Kaizen is a systematic approach to continuous business improvement. Believing that everything can be improved however small the changes these all add up to improved business processes.
Kaizen originated in Japan and translated the word means change for the good, kai “change” and Zen “for the good”. More a philosophy than a specific tool for continuous, incremental improvements in processes.
Every process can be improved and you’re probably doing this every week without even realising it’s happening not calling it “change” or even realising it is “continuous improvement“. There is always room for small business improvements nothing should be set in stone.
This subtle change approach is often undervalued, challenging yourself and colleagues to continuously fine-tune processes and best practices on a daily or weekly basis can see great rewards.
Large big changes all at once can be challenging to implement and frustrating for everyone to change the way they work but small changes can be easier to deal with. Only changing processes occasionally will allow for a gradual decline, inefficiencies to develop and bad practices to creep back in.
Subtle incremental changes over time add up to huge substantial changes in the long term, without the pain and challenges of one-off huge radical ones. Making it an employee-friendly and a gentler approach for changes that must occur for business growth.
Amazon CEO Jeff Bezos explains about he used Kaizen to reduce and eliminate waste from Amazon supply chain processes.
Unlike other methods of process improvement, this puts an emphasis on that everyone in the company has responsibility for identifying problems, gaps. inefficiencies and reduce waste.
Every level of employees from managers to the cleaners is encouraged to suggest where improvement can be made.
Every person counts and should have a direct impact on the best way things can be done. This powerful team approach gives you a way to harness suggestions from people at every level.
Kaizen aims to increase productivity, effectiveness, and reduce waste like all six sigma, lean methodologies like the 8 wastes of lean. Think about using a PDCA cycle, as a useful tool to help the process.
Kaizen works very well will Gemba and the Gemba Walk
Working together to solve problems can be a great way to help team building and understanding each employee’s skills and strengths.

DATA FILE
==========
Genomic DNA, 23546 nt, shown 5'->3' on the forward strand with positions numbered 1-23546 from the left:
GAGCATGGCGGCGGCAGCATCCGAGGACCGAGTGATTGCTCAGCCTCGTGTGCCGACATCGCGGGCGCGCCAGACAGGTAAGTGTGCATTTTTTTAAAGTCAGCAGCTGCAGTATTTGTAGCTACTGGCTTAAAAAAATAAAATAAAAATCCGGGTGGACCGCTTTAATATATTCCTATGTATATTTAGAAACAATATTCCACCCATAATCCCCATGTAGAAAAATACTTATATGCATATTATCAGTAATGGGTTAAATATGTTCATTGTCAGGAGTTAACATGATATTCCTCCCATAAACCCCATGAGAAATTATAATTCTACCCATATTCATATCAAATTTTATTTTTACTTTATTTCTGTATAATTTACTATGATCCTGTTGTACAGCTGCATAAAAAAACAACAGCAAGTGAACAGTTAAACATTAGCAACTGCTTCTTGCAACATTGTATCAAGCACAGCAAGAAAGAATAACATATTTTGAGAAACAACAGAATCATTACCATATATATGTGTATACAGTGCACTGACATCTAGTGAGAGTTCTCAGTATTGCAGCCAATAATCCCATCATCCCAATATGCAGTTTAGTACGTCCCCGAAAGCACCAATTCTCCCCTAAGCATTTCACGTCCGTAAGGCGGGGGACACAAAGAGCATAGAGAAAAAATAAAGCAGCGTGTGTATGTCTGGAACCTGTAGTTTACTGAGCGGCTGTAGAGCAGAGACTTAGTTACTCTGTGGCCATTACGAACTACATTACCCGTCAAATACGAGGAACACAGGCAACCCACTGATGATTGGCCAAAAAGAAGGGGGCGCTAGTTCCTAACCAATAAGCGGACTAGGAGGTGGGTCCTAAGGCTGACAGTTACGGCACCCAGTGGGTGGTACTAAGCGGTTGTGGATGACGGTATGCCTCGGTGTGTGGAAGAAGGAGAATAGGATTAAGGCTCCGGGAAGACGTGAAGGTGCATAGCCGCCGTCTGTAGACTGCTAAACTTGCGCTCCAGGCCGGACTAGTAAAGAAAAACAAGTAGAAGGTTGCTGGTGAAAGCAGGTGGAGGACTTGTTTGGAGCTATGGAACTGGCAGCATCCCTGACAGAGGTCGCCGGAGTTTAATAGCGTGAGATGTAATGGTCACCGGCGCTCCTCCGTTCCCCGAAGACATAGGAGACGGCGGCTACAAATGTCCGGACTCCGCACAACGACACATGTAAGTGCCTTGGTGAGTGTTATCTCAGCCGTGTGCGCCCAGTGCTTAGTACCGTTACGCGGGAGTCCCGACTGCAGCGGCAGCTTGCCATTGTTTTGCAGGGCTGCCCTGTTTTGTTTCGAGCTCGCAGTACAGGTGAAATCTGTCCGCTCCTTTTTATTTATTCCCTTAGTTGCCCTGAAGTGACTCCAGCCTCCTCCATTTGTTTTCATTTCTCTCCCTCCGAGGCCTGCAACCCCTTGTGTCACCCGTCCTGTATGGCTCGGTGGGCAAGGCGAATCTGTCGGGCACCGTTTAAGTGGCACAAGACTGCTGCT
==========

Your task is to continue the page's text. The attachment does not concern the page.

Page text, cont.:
The financial aspect can mean increased profits once inefficiencies are addressed it can contribute to lower costs and better productivity.
Reducing waste is a key term in Kaizen where they use another Japanese term Muda which means waste.
Decreasing waste is a key element in Kaizen because by eliminating waste, you can improve quality, become far more efficient, and have less time wasted. In business, these all equate to money savings which in turn means potential for more profit.
Spend time identifying where there is “waste” in the way your business works.
Here at Checkify, these are key wastes we are addressing within a business.
Time: Waiting around for answers and searching for documents in your email or filing system.
Errors: Process failed or steps missed due to not having the relevant knowledge or documented tasks or new and not been trained.
Workflow: Not completing tasks in the right order in the right priority.
“Mental” Waste: Switching from one job to another before completion.
Prioritising Tasks: Knowing where to start and what is most important.
Over- Processing: Doing more than is necessary for a process.
Masaaki Imai 1986 introduced the Japanese term Kaizen to the World in his book, Kaizen: The Key to Japan’s Competitive Success.
Six Sigma methodology is not a mysterious magic solution but a well-studied and tested set of tools and techniques that aim to solve problems of inefficiency within your business or projects. These techniques consist of spotting and removing all those faults cluttering your processes and stopping them from running as smoothly and effectively as possible.
Read More: Six Sigma Continuous Process Improvement
Six sigma, lean, and lean six sigma are all focused on improving processes to create more value for the customer.
Lean refers to removing waste in any process, while six sigma refers to optimizing a specific process. Lean focuses on reducing waste from a system, while six sigma’s goal is to improve quality.
Read More: Lean Six Sigma
Process Improvement Methodologies are a way to identify inefficient processes that can affect your business's performance. These methodologies can be incorporated into your business to help increase its productivity and profits!
Read More: Process Improvement Methodologies
With the lean methodology, you are stripping back the wasteful aspects of your business and either fine-tuning existing processes or replacing them entirely.
Toyota lean manufacturing production system has 13 core pillars that guide them in their decisions and continuous improvement.
Workers are central to the whole process and treated as a precious resource for the business